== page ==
Most comedians and comic actors are angry, and if they're not, they're usually Paul Reiser. But Paul Lynde seemed to be a special case. Where do you think this rage came from and how did it fuel his comedy?

S.W.: He had a lot stacked against him, especially growing up. He was a fat kid. Classmates, as well as his brothers, picked on him. His mother was loving, but his father not so much. Meanwhile, everybody in town thought he was a freak for putting on backyard shows and marching around in the dresses he found in the attics of friends' houses. He made the best of it by becoming a class clown, but when comedy is a defense mechanism like that, it's bound to be mean. After college, he didn't get any decent parts for years, and the stress and frustration of that just made matters worse.

You interviewed a lot of his friends for the book, but not too many family members. Were they uncooperative?

J.F.: In a sense. His direct relatives died by the time we started the book, and they likely wouldn't have been too helpful anyway. An "A&E Biography" special that we helped out with apparently miffed Paul's sister just before she died. She wrote a letter taking the producers to task for purporting -- gasp! -- that Paul was gay. The extended family seemed to have the same qualms when we tried to talk to them, so it didn't work out.

At the end of his life, Paul seemed to be getting his act together. And yet he became something of a loner. He kicked booze and drugs, but would spend his days filling out crossword puzzles, and most of his social interaction was hosting dinner parties for his close friends during which he would apologize for his past offenses.

S.W.: He hinted to a few friends about some event that finally pushed him over the edge and made him realize he had to kick his habits, but he wouldn't say specifically what it was. It could have been the time he got banned from Northwestern, his alma mater, for spouting incredibly racist comments at a black man standing behind him at a local Burger King. The man turned out to be a Northwestern professor. Or it could have been maybe something much quieter. Whatever the case, he gave up booze, but going cold turkey may have been too much of a shock to the system, because he died about a year later.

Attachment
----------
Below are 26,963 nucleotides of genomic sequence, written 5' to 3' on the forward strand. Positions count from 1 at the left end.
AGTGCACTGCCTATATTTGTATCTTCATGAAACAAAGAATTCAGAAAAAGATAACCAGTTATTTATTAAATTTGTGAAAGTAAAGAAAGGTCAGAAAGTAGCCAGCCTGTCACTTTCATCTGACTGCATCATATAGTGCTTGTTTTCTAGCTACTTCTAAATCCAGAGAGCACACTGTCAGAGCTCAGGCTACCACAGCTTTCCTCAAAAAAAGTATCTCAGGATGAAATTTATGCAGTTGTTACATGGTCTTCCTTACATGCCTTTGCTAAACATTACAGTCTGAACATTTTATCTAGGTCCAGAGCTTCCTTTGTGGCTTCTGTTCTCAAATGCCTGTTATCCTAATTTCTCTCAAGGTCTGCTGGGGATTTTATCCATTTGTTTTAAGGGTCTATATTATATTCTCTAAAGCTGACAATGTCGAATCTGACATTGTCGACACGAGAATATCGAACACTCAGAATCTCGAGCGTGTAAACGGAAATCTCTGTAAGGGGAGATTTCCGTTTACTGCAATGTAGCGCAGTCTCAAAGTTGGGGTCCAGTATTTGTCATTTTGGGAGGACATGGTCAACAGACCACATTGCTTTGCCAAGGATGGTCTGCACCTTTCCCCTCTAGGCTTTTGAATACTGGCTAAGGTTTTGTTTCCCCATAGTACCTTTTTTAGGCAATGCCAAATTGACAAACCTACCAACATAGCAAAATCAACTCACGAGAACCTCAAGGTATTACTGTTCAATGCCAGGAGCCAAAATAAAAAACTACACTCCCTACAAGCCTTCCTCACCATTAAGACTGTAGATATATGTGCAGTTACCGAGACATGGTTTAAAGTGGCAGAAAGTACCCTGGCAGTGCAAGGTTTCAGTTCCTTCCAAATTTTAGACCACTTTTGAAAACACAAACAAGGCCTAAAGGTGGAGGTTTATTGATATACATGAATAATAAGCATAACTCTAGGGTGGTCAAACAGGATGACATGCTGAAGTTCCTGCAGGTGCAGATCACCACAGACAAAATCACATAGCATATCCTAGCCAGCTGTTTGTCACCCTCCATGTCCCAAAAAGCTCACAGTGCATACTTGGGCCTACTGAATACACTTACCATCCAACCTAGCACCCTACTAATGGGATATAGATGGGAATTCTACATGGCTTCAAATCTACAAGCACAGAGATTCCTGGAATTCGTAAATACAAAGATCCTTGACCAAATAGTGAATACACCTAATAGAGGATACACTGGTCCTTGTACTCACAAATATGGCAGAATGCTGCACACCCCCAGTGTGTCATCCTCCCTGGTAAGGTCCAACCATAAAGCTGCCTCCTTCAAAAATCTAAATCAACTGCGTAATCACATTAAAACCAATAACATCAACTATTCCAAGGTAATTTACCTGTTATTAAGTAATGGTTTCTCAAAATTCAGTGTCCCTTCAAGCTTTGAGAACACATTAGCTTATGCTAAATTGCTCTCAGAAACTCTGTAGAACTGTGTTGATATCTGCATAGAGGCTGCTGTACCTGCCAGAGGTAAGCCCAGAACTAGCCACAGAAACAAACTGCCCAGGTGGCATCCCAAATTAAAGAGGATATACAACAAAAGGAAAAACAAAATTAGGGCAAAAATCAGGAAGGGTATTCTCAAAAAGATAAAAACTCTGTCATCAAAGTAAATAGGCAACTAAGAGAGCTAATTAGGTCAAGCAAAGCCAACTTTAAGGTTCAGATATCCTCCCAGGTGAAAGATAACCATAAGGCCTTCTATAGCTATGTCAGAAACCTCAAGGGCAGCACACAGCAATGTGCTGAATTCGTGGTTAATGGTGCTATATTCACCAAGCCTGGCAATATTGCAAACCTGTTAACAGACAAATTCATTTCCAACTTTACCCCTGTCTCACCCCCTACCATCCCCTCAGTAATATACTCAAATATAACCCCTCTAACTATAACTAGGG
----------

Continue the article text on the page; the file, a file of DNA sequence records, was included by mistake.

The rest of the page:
Did he ever officially come out, even to friends near the end?

J.F.: To his friends, sure he did. But he kept a fairly rigid line between his gay friends and his celebrity friends, rarely mixing the two except when he might bring a fling along on a "Squares" junket or the like. Publicly, he still kept himself in the closet, but just barely by the end. A 1976 article in People came the closest of any mainstream media in outing him. It featured pics of him with Stan Finesmith, his "chauffeur-bodyguard," who, according to the article's photo caption, also doubled as his "hair stylist and suite mate."

I suppose it's only fair to ask if he could ever really be considered a gay hero if he never officially came out.

J.F.: I've personally never considered Paul a gay hero. True, in his own way, he played a part in gay liberation, but it's not like he led the Stonewall Riots. Had he lived longer, maybe he'd have outed himself on the cover of a magazine. But if he had come out, it would probably have meant the further end of his career, as in putting the nail in its coffin. That would have been that.

Rumors have circulated about Paul's death for years. Your book puts an end to them.

J.F.: People have said things like a hustler left the vicinity the night of Paul's death with a big stash of loot, leaving Paul dead and naked. But the more we looked into it, the more it all adds up to a heart attack, just like the coroner's report says. He died at almost the same age as his father and for the same reason. With the way he lived, it's kind of surprising he didn't have a heart attack sooner.

How do you think Paul would have fared today? Although he complained about not achieving more fame through movies and leading roles, he was lucky to be around during the zenith of game shows and variety shows, the last vestiges of vaudeville. He was able to shine in both settings.

J.F.: If he'd survived the '80s, he could have easily cashed in on the celebrity cookbook craze or become a game show host. I could see him with his own daytime talk show in the '90s, when that was big.

S.W.: Yes, and these days he'd be great in a reality show. He could host a dinner party each week and tell everybody off. And, of course, as an elder statesman of gay TV, he could easily get a supporting or recurring role on any one of the many gay-themed shows out there today. Maybe as the DJ on "The Ellen DeGeneres Show."

And his legacy?

J.F.: For most people Paul is just a funny footnote of TV history. Like a character in the new "Bewitched" movie or as the butt of jokes on cartoons like "The Simpsons," "SpongeBob SquarePants," and "American Dad." But it's not a stretch to say "Will & Grace," "Queer Eye for the Straight Guy" and other gay television shows are Paul's legacy. Way before any of them, Paul was getting away with being gay on a daily basis on TV -- an unheard of feat back then.

S.W.: But here's something sad: The sign proclaiming Mount Vernon, Ohio, as the birthplace of Paul Lynde was recently changed to read: "Home of Daniel Decatur Emmett, Author of [the song] 'Dixie.'" Maybe we can start a petition to get the old sign back. Or, at the very least, to hold a Paul Lynde day.

With the Paul Lynde impersonator as honorary mayor?

S.W.: The town would never be the same!

By Mike Sacks

Mike Sacks works on the editorial staff of Vanity Fair magazine.